In the end it was inevitable that both Red Bulls would overcome him to claim a one-two, but it was clear afterwards he was pleased with his efforts and a Mercedes performance that bodes well for the team’s revived hopes after its difficult start to the year.


Hamilton’s what-might-have-been

Lewis Hamilton was also pleased with his afternoon’s work and reckoned he could have taken on the Red Bulls if he hadn’t clashed with Kevin Magnussen’s Haas at the start. From sixth on the grid, he was in that zone where anything could happen and as Magnussen drew up on the outside line the pair came together, the Dane shooting off through the gravel as Hamilton limped back the pits with a puncture and damage. Magnussen reckoned: “He rammed me. Lewis knew what he was doing.” But the stewards declared it a racing incident, and that was about right.

Hamilton’s dejected remark on the radio about “saving the engine” suggested he was ready to give up. But the seven-time world champion must have given himself an internal talking to, because he then put in a measured comeback drive that lifted him well into the points –far above the eighth place his team had initially projected as a possible outcome.

Late on, he came across Sainz battling the two-stopping Alfa Romeo of Valtteri Bottas, watched as the Ferrari passed at Turn 1 and demoted his former team-mate further at Turn 3. Then Hamilton closed in on Sainz and calmly despatched him into Turn 1 to seemingly earn a fine fourth behind team-mate Russell, only for late cooling worries to force him to back off. That allowed Sainz through to claim a consolation fourth for Ferrari, with Hamilton fifth. Still, the point had been made and Hamilton was pleased with the progress he found in his W13 after the team brought updates to Spain to cure those dreaded ‘porpoising’ issues.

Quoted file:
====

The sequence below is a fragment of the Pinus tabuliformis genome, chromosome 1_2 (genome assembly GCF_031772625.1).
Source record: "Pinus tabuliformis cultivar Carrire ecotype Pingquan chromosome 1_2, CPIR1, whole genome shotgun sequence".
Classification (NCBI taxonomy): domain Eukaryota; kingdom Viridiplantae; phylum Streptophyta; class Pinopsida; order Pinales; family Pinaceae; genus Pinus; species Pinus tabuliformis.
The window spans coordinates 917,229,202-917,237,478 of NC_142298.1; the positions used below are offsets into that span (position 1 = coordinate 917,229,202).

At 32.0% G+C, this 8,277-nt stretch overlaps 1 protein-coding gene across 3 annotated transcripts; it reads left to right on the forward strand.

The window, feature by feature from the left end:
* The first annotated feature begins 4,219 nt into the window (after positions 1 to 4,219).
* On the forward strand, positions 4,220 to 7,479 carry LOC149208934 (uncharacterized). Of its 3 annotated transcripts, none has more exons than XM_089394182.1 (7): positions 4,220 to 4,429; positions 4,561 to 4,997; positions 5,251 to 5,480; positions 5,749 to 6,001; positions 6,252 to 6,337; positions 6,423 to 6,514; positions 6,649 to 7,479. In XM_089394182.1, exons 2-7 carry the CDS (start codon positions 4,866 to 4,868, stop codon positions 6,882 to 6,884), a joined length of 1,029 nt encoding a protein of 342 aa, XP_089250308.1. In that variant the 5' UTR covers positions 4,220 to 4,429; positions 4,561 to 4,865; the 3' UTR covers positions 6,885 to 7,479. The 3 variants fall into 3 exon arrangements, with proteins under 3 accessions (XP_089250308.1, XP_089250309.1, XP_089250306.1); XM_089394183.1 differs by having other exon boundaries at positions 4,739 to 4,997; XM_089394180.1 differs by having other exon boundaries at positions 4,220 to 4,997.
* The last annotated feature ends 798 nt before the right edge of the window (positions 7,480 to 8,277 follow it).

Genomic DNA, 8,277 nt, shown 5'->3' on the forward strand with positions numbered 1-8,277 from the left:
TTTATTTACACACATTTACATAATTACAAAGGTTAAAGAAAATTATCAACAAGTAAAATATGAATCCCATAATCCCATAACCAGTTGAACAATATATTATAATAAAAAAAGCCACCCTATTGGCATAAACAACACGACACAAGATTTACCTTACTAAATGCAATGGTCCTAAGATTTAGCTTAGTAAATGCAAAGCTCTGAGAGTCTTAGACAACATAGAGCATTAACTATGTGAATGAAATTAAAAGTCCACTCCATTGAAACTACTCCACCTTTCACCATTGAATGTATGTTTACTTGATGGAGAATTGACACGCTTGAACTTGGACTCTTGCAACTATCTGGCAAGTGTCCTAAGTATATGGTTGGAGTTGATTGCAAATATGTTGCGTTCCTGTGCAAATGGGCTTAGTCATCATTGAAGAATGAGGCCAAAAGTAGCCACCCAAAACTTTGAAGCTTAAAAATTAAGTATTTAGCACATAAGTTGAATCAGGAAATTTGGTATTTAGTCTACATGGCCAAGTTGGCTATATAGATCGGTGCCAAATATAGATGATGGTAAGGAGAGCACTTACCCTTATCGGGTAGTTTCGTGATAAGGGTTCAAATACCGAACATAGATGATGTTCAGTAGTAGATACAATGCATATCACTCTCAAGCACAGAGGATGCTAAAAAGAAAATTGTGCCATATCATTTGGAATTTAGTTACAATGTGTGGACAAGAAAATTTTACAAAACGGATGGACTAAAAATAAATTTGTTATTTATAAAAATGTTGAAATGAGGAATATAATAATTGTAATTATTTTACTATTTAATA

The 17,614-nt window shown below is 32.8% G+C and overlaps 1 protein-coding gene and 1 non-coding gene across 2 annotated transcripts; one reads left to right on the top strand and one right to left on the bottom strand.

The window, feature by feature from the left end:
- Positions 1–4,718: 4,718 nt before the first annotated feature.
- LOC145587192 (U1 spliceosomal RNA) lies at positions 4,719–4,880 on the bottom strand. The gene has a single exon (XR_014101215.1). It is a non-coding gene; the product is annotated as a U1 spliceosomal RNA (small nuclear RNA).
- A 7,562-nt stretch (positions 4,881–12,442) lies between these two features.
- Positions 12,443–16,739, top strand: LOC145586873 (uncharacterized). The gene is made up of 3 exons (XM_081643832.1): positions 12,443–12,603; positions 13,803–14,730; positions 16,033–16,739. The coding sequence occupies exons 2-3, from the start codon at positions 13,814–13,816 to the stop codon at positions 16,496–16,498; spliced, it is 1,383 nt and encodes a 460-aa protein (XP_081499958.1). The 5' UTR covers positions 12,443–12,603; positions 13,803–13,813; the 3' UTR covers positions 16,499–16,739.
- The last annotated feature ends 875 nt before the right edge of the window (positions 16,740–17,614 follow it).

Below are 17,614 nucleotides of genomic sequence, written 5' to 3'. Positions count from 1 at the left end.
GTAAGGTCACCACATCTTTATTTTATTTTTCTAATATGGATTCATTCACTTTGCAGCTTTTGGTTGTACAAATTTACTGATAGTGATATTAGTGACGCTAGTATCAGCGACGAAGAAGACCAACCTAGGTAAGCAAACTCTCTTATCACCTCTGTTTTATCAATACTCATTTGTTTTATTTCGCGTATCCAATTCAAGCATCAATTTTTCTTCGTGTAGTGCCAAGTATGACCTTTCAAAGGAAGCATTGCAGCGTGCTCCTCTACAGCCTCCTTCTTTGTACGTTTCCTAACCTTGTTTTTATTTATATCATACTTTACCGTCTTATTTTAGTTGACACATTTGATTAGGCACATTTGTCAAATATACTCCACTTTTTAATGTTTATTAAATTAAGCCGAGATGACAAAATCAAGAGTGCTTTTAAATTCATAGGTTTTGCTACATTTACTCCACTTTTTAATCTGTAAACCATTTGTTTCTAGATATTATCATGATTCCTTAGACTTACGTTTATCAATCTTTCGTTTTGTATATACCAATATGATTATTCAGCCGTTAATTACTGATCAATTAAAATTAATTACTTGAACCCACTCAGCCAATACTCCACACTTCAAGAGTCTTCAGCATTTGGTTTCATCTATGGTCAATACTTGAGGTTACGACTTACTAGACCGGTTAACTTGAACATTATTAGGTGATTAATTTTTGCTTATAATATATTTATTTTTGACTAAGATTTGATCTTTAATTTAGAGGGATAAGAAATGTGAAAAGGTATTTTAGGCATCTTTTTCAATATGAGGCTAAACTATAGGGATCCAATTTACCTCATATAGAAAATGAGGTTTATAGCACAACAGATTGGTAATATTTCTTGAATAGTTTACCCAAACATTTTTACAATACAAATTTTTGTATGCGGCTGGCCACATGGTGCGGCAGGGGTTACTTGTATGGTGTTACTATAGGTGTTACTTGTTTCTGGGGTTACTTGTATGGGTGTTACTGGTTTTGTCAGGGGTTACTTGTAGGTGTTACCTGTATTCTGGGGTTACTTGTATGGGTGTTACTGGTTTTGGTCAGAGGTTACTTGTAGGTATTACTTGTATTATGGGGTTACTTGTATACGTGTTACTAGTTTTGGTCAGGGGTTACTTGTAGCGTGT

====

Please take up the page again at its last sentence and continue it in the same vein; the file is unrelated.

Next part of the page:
Lewis also revealed a conversation to a terminally ill child the day before had helped his sense of perspective and given him extra motivation, and he dedicated his drive to her. A lovely touch.


Excellent Bottas is best of the rest

Sixth place for Bottas was a great return for the Finn, who qualified seventh to continue what is turning into a great season for him. Once Sainz and Hamilton passed him, he voiced his frustration on the radio about a strategy that went against the three-stop choice that was best in Spain. Regardless, it’s good to see Bottas thriving out of the cauldron that was his life alongside Hamilton at Mercedes.

Esteban Ocon rose from the 12th on the grid to finish seventh for Alpine, ahead of Lando Norris who drove well in the face of illness. Spanish hero Fernando Alonso put in a typically great drive to rise from a penalised back-of-the-grid start following an engine change, and a disappointing qualifying where he failed to progress beyond Q1, to finish ninth. And Yuki Tsunoda, who is quietly improving for AlphaTauri, took the final point in tenth.

It’s Monaco next, and we only have six days to wait. Will it prove to be another procession around the principality or will the new-era F1 cars give us a better show?

Images courtesy of Motorsport Images.

  • Formula 1

  • F1 2022

  • Spanish GP

  • Charles Leclerc

  • Max Verstappen

  • George Russell

  • Lewis Hamilton

  • Valtteri Bottas

  • f1-2021-spain-lewis-hamilton-mercedes-steve-etherington-mi-main-goodwood-10052021.jpg

    Formula 1

    Four talking points from the Spanish GP

  • f1-2021-austria-max-verstappen-sam-bloxham-mi-main-goodwood-05072021.jpg

    Formula 1

    Seven talking points from the Austrian GP

  • f1-2021-austria-george-russell-valtteri-bottas-steve-etherington-mi-main-goodwood-05082021.jpg

    Formula 1

    Mercedes 2022: Bottas or Russell?